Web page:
may vary considerably, in order to meet the laws of environment and 
satisfy racial instincts. 

Among the Maoris there are traces of two religious systems, one of 
which is purely abstract in its conception of the Deity, and of a very 
exalted type, inasmuch as it attributes the existence of all things to the 
great god '^ lo.'* The second is probably a later and most certainly an 
inferior conception, in which the powers of nature are personified in 
the persons of certain anthropomorphic gods, and it is this fact that 
constitutes the difference between the two systems. lo, the supreme 
creator occupies a position in the Maori Pantheon, apart from and 
superior to that of any other Maori deity ; he is the great originator, 
the All-Father, who pervades space, has no residence, and cannot be 
localised. Here then we have a clear and reasonable conception of a 
supreme spiritual essence, or controlling power; of a deity who is 
practically unknown to the modern Maori, and it would seem not even 
dreamed of by the pakeha, since we are informed by Doctor Thompson 
and Mr. Shortland that the Maori has a very limited notion of the 
abstract. The conclusion arrived at by the latter is, that the Maori is 
unable to conceive any abstract notion, and hence the powers of nature 
were regarded by him as concrete objects, and designated as persons. 
This assertion I shall show to be without foundation, for the conception 
of lo in New Zealand and Tangaroa in the Pacific, is purely abstract. 
As to lo it is claimed that he dwelt in the expanse. ** / noho i roto % 
te aaha o te Ao'' That he gave expression to the thought, that he 
might dwell without habitation, ** nolw kore noho a ia.'' In other 
words that he might pervade space. Surely the abstract enters very 
largely into ideas such as these ; but even admitting that the Maori 
capacity for the abstract is limited, we may still doubt whether we our- 
selves are much farther advanced in that respect. Anthropomorphism 
is not a peculiarity confined to the Maoris, and it seems to me, that 
with all our boasted civilisation our tendency is to revert to the worship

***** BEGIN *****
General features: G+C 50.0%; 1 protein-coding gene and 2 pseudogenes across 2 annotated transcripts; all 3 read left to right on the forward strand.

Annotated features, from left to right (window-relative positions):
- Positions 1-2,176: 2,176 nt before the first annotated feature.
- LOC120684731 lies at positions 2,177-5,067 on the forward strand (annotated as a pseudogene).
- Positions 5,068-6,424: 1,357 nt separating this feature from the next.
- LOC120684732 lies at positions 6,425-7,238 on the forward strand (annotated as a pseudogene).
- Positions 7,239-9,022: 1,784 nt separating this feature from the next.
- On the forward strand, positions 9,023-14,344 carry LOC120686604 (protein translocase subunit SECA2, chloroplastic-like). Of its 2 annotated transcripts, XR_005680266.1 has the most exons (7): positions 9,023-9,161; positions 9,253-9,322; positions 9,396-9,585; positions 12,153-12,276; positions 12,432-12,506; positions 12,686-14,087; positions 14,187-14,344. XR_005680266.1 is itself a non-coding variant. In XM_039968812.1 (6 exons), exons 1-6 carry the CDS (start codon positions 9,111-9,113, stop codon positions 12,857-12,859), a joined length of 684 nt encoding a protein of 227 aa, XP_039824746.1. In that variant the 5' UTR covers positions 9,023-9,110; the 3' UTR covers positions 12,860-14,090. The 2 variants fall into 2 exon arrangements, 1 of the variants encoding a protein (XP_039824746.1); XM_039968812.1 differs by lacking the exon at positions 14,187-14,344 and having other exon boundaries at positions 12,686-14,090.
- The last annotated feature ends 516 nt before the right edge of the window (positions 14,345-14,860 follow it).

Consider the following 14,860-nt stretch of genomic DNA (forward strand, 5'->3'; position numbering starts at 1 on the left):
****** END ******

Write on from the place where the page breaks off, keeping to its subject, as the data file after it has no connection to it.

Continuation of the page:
of the graven image on the least possible provocation, even though that 
image may not be the golden calf. I may also point out that the 
singular talcs told of the achievements of ^laui-potiki and other god- 
like beings mentioned in Maori history are not to be taken as absolute 
statement of fact. I do not think that the learned men among the 
Maoris ever regarded these talcs as boinp: other than ancient myths, 
and it has always seemed to me that thoy were intended to convey 
some great metaphysical truth, which, however obscure at the present 
day, must have been clear enough to the tohHinjiis of old days ; though 
probably at all times obscure to their followers, for whatever his creed, 
when did a tohumja allow his fellow man to become more enlightened 
on any point than was absolutely necessary ? 


It would seem that the name of lo originated in the East, since we 
are told that among the ancient Egyptians lo was the Lunar Goddess, 
and in the language of the Argives the moon itself. This is, however, 
by no means the only instance in which points of identity or resemblance 
may be traced between Maori tradition and the records of India or 

So exalted is the Maori conception of lo that it would seem that 
they had never deemed it proper to address their invocations to him. I 
cannot say that this was always the case, but most certainly lo has 
never been worshipped in any form during the Maori sojourn in the 
Pacific ; nevertheless his name has been so venerated that it was never 
mentioned in a house. It is I think during this same period that the 
Maori has succeeded in evolving from his inner consciousness those 
inferior and anthropomorthic gods who are now held to be pre-eminently 
the guardians of the Maori people ; deities who are not known out of 
the Pacific. 

I cannot say that lo is known throughout Polynesia, for I can find 
no reference to that deity in any of the standard works on the Pacific 
Islands ; this of course is not evidence that he is not known to the 
people, for the same thing might be said of the Maoris since the 
references to lo in any work on New Zealand are few, if any. Indeed 
it is obvious that the Maoris for reasons best known to themselves have 
carefully avoided all reference to this god. The Samoans ascribe to 
Tangaroa those divine powers which the Maoris claim for lo. Their 
tradition is that Tangaroa dwelt in the expanse, and that at this period 
there was neither sea nor earth, but only a rock or foundation, from 
which it was designed that all things should spring. Tangaroa is 
described as striking the rock which gave birth to the earth and then to 
the sea. Subsequently this mother of all things gave birth in succession 
to the fresh water, sky, immensity and space. Then came a boy, a girl, 
man, the spirit, heart, mind, and the understanding ; these last four 
Tangaroa succeeded in combining in man and hence the intelligence of 
mankind. This tradition, it will be seen, differs greatly from that of 
the Maori; a fact in itself sufficiently astonishing and hardly to be 
accounted for seeing that the Maoris of New Zealand and the Samoans 
have only been separated during the last 600 years. These differences 
may however have originated in the fact that the Maoris have been 
more completely isolated during the last five centuries than any other 
Polynesian tribe, and have therefore retained their ancient superstitions